Surgical wound care may be coded inadvertently when there is a surgical wound coded in M1040E. A surgical wound on a resident does not automatically translate to coding surgical wound care on the MDS. Consider this situation: a resident had a total hip replacement, and the physician has orders in place not to remove the dressing on the surgical wound until the resident is seen at the follow-up appointment. If the resident’s follow-up appointment is not until after the ARD of the 5-Day PPS assessment, and the dressing has not required any care, then no surgical wound care has been completed. In addition, leaving a wound open to air does not constitute surgical wound care. Similarly, surgical wound care does not include post-operative care following eye or oral surgery.
Often, MDS scrubbers may review the MDS and suggest that surgical wound care be coded when a surgical wound has been coded. These scrubbers are great reminders, but they do not consider physician orders or whether the documentation supports that surgical wound care was provided for the individual resident. Therefore, in the hip replacement scenario above, the best practice would be to document in the medical record the reason surgical wound care was not coded and ignore the MDS scrubber’s suggestion if it isn’t warranted.
The NAC also needs a clear understanding of what is included when coding M1200G, Application of dressings (other than to feet), and M1200H, Application of ointments (other than to feet). The RAI User’s Manual clarifies on page M-37 that even if there are no skin problems documented, M1200G and H could be coded on the MDS if the ointment or dressing is in place for the purpose of preventing a skin condition. These items cannot be coded, however, if the intervention is not related to a skin treatment, such as nitroglycerine or testosterone cream. Moreover, the NAC must recognize that any treatments applied to a pressure ulcer or injury cannot be captured at M1200G or H, but are only coded under M1200E, Pressure ulcer/injury treatment. When coding treatments to skin or ulcers, pages M-33 to M-40 of the RAI User’s Manual should be reviewed carefully for additional guidance.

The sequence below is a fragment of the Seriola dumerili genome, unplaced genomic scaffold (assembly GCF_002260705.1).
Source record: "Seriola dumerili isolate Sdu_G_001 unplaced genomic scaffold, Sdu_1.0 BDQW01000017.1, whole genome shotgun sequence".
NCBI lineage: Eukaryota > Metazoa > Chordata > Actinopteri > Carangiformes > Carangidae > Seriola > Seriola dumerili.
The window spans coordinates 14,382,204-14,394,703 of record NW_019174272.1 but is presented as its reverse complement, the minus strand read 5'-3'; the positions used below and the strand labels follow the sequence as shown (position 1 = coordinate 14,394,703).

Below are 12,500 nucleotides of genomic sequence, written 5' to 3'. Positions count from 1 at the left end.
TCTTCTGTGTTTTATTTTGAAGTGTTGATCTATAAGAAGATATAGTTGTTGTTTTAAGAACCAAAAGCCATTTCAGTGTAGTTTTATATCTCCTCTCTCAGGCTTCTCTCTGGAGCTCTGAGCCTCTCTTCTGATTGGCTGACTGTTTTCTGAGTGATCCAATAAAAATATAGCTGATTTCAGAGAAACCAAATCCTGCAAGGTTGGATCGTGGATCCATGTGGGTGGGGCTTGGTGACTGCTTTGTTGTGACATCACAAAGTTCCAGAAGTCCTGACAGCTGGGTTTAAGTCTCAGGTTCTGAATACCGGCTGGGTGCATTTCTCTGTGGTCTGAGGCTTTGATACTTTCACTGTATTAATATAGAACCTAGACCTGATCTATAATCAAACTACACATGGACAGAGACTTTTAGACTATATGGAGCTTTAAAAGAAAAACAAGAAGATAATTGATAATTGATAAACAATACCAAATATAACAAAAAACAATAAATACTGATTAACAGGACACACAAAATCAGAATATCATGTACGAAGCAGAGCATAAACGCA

3. NACs must consider services provided while a resident that may not be delivered in the facility.
Section O0100 has four items that impact the Clinically Complex category: Chemotherapy (O0100A2), Oxygen therapy (O0100C2), IV medications (O0100H2), and Transfusions (O0100I2). Only items coded in column 2, while a resident, are considered for qualification into the Clinically Complex category. However, the NAC must understand that “while a resident” does not require that the services be provided in the facility. Any of these four items could be delivered at a physician’s office, an emergency room visit, outpatient oncology appointment, or other providers. If documentation from these offsite visits demonstrates that any of these items were delivered, as long as the resident was not discharged from the facility at the time of the delivery of the service, it can be captured in section O0100, column 2.